For those of you who remember the House of David Zoo, itís on the list for revival too. The original opened in 1908 and during its long history housed lions, tigers and bears. While no live animals have been secured for the re-opening yet, HOD has a good head start with donations of several prize-winning, life-size fiberglass zoo animals donated by the City of Saint Jo, MO.
Longer-term plans (five years and out) focus on adding switches to create some independent loops and continue the rebuilding of equipment for the railroad. Interestingly, the principals plan on adding another 12Ē / 14Ē dual gauge line to encourage a wider audience of park train operators to visit with their own trains. A larger, 10,000 square foot building is on the radar to house a collection of park trains in a mix of scales and gauges. Any 7.5Ē gauge? Well, Carey said they are always willing to hear a proposal, but the nearby (30 minutes) Hesston Steam Museum seems to be satisfying the local need.
All About The Trains
The earliest House of David engines were heavily modified 4-4-0 and 4-6-0 Cagney-based locos (the original is shown above right) that House of David eventually retired after WWII in favor of the heavier, more powerful 2-6-2ís (known as the 900 Prairie Series) All were scratch-built by the HOD craftsmen on site, including machining and castings.
When the new 900 models started running (about 1948), some of the older locos were sold or salvaged. In the early1950ís the chassisí of three of the retired 4-6-0 engines were sold without the boilers and transported to Missouri. Parts of one 4-4-0 engine were used to build a 12" gauge Atlantic type 4-4-2 engine.
Parts of another, including the cylinders, Baker valve gear and drivers built another 12Ē gauge 4-4-2 engine that is said to still be in regular service at the Wabash, Frisco and Pacific Association's train park near St. Louis, MO. It is indeed fortunate that old No. 7 (an early 4-4-0), after several owners, made its way back to Carey Williams in 2006 (a great shot of her is shown above right). Engine 903 will likely take the lead at the parkís re-opening. No. 7 should also be running when the HOD re-opens. Itís also getting some media attention as the featured train in an upcoming PBS documentary about the House of David, scheduled to air in 2010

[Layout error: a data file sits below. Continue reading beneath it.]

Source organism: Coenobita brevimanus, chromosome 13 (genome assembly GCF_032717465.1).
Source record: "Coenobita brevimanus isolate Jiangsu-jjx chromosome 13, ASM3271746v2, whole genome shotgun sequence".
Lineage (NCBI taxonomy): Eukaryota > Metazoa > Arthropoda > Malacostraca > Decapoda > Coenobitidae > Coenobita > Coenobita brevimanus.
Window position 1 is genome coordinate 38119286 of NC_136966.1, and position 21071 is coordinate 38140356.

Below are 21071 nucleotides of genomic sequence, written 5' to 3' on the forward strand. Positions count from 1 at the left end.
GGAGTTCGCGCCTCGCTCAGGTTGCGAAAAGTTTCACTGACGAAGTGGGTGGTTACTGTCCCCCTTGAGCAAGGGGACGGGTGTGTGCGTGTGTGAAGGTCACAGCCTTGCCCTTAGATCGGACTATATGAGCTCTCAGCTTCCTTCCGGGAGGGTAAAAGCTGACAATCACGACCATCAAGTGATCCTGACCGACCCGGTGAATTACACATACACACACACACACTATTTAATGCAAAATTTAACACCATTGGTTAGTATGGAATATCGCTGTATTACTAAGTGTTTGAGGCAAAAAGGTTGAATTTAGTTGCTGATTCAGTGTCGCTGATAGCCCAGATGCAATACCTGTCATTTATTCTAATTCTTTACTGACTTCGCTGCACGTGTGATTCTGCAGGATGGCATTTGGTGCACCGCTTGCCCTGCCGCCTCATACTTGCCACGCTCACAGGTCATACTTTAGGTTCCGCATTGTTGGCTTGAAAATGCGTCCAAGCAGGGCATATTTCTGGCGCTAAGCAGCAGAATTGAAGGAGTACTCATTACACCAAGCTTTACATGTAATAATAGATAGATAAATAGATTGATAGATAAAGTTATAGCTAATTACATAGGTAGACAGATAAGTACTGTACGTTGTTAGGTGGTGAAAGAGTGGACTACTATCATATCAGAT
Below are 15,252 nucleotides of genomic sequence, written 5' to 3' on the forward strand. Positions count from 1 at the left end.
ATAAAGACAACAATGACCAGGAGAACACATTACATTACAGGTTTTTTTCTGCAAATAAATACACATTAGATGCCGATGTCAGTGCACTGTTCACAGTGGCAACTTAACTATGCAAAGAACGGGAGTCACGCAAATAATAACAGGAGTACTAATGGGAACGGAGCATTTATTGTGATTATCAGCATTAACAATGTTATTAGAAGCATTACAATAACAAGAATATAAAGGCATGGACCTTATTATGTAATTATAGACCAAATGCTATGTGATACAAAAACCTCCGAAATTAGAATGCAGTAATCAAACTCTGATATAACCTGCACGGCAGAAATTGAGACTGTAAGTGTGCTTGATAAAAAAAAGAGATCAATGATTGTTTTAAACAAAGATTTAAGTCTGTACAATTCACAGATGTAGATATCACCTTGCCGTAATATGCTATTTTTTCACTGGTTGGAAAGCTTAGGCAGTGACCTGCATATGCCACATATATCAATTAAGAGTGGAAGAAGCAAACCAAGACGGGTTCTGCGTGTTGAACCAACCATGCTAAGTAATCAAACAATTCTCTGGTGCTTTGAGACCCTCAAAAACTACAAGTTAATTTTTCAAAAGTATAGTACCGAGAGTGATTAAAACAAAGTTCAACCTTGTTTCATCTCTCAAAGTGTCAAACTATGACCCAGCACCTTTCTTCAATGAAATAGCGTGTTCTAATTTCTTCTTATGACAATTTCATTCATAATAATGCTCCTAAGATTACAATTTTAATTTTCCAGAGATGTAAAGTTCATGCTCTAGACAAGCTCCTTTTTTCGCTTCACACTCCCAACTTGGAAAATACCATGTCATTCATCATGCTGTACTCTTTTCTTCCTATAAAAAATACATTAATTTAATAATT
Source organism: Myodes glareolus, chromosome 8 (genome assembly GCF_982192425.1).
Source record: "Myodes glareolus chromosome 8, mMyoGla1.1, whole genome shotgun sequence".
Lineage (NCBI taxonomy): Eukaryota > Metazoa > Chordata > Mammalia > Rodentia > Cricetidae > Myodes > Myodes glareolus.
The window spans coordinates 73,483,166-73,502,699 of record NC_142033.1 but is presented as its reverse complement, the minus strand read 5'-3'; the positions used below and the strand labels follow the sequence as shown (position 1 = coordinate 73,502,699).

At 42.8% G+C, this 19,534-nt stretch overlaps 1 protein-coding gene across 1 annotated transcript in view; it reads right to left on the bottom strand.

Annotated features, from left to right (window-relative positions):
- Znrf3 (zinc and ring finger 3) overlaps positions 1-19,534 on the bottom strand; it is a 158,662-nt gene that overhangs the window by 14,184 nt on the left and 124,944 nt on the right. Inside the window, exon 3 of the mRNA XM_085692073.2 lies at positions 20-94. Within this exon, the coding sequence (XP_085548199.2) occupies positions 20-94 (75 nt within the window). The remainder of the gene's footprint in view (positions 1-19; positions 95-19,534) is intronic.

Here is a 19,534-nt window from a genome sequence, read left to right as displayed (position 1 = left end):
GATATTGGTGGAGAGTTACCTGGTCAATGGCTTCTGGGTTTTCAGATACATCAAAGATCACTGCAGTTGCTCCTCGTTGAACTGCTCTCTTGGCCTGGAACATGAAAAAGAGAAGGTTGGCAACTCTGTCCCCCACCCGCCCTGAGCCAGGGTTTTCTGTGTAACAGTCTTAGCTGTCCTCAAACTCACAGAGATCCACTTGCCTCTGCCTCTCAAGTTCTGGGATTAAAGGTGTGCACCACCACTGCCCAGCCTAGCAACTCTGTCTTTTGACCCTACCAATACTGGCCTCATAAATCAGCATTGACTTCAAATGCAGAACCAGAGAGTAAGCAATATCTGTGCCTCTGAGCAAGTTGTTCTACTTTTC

The three newer 900 engines (shown above right) continued in regular service during summer seasons from 1948 until the winding down of the park in the early 1970ís. Engine #901, was put in service in 1948 and sold in May of 2000 to Dennis Russell of the Northwest Ohio Railroad Preservation Group. It has undergone a major restoration at the group's facility just outside of Findley, Ohio. As part of the restoration project the group has constructed a half mile track of 15" rails at their Findley park (see picture below). The public dťbut of Engine #901 occurred in the Fall of 2002 Once again passengers are able to ride this famous train. Sadly, Dennis recently passed away, but 901 is still polishing rails at the museum.
Pictures of #902 and #903 (built on site circa 1950) have surfaced. #902 in the in the colonyís roundhouse (right) and #903 recently restored (left). I am told that both were purchased by a local businessman and restorer. Luckily, they are scheduled to run again on the House of David railroad. A total of six original House of David coaches (circa 1915) and one HOD flatcar have also been restored and in the cue for running when the railroad debuts next year. Hereís a recent close-up.
Is the House of David Railroad In Your Future?
Restoring the House of David Railroad is exciting enough, but the guys behind the process have plans to open special railroad fair weekends (aka Grand Scale Convention) inviting train enthusiasts to run and display their trains too. They are also hoping that this invitation helps to expand the volunteer base . . . anyone near Benton Harbor listening? So, it looks like members of the miniature railroad community may have a new place to play. However, I understand that full beards, shoulder-length hair, vegetarian diets and the like . . . the trademark of former HOD train operators . . . are optional!
Written by Dave Schoeffler